We had the good fortune of connecting with Arian Mahboubian and we’ve shared our conversation below.
Hi Arian, what was your thought process behind starting your own business?
I had never imagined my photography career to take off the way it has been, let alone even think I could turn my photography passion into my own business. The first year taking photos was mainly scenic with lots of landscape images of adventuring out into California’s Eastern Sierras, escaping the city life and seeing what nature has to offer. Any chance I got I would take the drive and be in some of the most remote places. Little by little I gained attention from family, friends, and colleagues. I was being asked to take family photos, birthdays, and other various celebrations; next thing you know I’m working on fashion, products, and more. Growing up, my direction in life was limited with the lack of inspiration and guidance; photography gave me that inspiration I needed to guide myself into a profession I not only love, but also one that has brought me a sense of purpose I was desperately craving.
Let’s talk shop? Tell us more about your career, what can you share with our community?
Nothing comes easy in life. There have been many occasions where I experienced failure, but one thing is certain; I don’t give up easy and I thrive from failing, especially when there is constructive criticism behind it. I have always been open to hearing others opinions and truly listening to what one might need out of a session, or even compassionately interested in life/well being in general. Empathy and apathy have helped me separate myself from my competition. I love to work in tandem with my clients to help achieve what they desire; what I offer in return is my expertise in lighting, composition, professionalism, and friendliness, thats what truly helps bring back my clients and introduce any new ones. As much as I love shooting, my biggest lesson to this day is learning how to say no to shoots that cannot compensate for my time, but this doesn’t stop me from coming up with solutions, or referrals, that can help everyone involved.
If you had a friend visiting you, what are some of the local spots you’d want to take them around to?
I prefer to cook for my friends. From barbecuing things on the grill, to making sushi or tacos at home; whatever they want, its more personal for me. If I did have a list of restaurants and places to eat, it would be the following: Bay Cities Italian Deli & Bakery in Santa Monica, Teddy’s Red Tacos in Venice, Cha Cha Chicken in Santa Monica, Broxton Brewery in Westwood Village, Bone Kettle in Pasadena, Mini Kabob in Glendale, Happy Taco near DTLA, and Mendocino Farms near The Grove on Fairfax. Depending if the friend visiting has never been to LA, I’d take them to all the iconic places and monuments, from Muscle Beach, the top of Griffith Observatory, to the Hollywood Walk of Fame. I too like to be a tourist in my own city sometimes, there is so much history and art to see, but if its not their first time in LA, and they’re over all the hype, I usually go outdoors and experience nature, even venture outside the city. Santa Monica Beach, Temescal Canyon, the Malibu canyons hiking trails with some of the most gorgeous views; sometimes I forget we are less than an hour from the city, yet still feeling remote from the rest.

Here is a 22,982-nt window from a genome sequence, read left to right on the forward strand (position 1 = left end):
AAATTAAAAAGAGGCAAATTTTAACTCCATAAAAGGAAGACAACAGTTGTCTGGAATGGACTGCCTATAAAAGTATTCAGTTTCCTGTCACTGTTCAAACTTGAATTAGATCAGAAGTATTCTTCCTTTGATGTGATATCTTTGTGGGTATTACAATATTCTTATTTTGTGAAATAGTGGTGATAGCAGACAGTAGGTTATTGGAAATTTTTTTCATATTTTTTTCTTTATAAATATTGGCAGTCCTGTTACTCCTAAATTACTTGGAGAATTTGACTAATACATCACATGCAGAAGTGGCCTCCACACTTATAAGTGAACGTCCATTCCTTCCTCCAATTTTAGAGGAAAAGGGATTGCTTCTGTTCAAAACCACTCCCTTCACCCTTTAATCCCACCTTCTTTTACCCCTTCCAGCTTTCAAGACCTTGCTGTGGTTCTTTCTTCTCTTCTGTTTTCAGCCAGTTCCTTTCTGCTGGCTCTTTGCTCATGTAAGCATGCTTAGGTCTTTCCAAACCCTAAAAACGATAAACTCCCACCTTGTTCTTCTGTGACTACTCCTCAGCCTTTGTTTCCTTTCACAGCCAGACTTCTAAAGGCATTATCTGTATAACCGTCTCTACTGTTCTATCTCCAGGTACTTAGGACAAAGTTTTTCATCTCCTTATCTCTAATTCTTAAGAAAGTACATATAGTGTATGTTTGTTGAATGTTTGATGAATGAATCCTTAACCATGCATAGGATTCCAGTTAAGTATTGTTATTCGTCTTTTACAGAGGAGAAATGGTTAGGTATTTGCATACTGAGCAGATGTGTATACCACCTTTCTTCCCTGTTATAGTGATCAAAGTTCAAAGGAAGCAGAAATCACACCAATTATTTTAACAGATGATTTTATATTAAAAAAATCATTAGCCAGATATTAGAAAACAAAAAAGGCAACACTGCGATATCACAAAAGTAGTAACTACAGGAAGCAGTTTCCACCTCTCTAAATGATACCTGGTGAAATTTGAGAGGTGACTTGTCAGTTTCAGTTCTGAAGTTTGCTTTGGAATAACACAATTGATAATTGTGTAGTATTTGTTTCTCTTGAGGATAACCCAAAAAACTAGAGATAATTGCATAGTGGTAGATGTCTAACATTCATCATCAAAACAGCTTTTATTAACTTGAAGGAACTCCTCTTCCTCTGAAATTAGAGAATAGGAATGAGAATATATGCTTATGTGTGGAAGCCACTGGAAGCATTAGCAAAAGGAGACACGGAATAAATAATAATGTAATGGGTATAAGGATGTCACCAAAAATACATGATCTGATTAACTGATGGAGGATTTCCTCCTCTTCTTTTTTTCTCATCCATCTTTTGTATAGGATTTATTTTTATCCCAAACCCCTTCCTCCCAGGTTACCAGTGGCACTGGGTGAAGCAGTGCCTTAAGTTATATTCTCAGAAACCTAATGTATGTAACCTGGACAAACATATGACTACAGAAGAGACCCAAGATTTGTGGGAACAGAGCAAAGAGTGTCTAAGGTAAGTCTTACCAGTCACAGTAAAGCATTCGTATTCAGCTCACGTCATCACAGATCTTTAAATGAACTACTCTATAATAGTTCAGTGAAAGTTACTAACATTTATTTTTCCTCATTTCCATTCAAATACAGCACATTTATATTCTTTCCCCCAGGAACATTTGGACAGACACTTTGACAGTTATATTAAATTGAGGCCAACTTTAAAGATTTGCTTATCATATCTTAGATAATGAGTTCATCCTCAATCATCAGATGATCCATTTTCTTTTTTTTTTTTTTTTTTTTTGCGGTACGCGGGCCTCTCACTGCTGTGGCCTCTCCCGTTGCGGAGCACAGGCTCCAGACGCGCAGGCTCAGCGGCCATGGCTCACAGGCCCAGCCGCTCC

The Shoutout series is all about recognizing that our success and where we are in life is at least somewhat thanks to the efforts, support, mentorship, love and encouragement of others. So is there someone that you want to dedicate your shoutout to?
A huge shout out to Santa Monica College and their elite team of professors and mentors who have given me the knowledge to sharpen my skills and develop my craft into something more prestigious. If it wasn’t for them and the life long, talented friends I made being at school, I don’t think I would have been as confident to want to compete in such a competitive and over saturated career choice. The education and the impact it had with my success really paved the way with not only helping me understand lighting on set, but also the light I have within myself. Light is how we, as photographers, paint our canvas.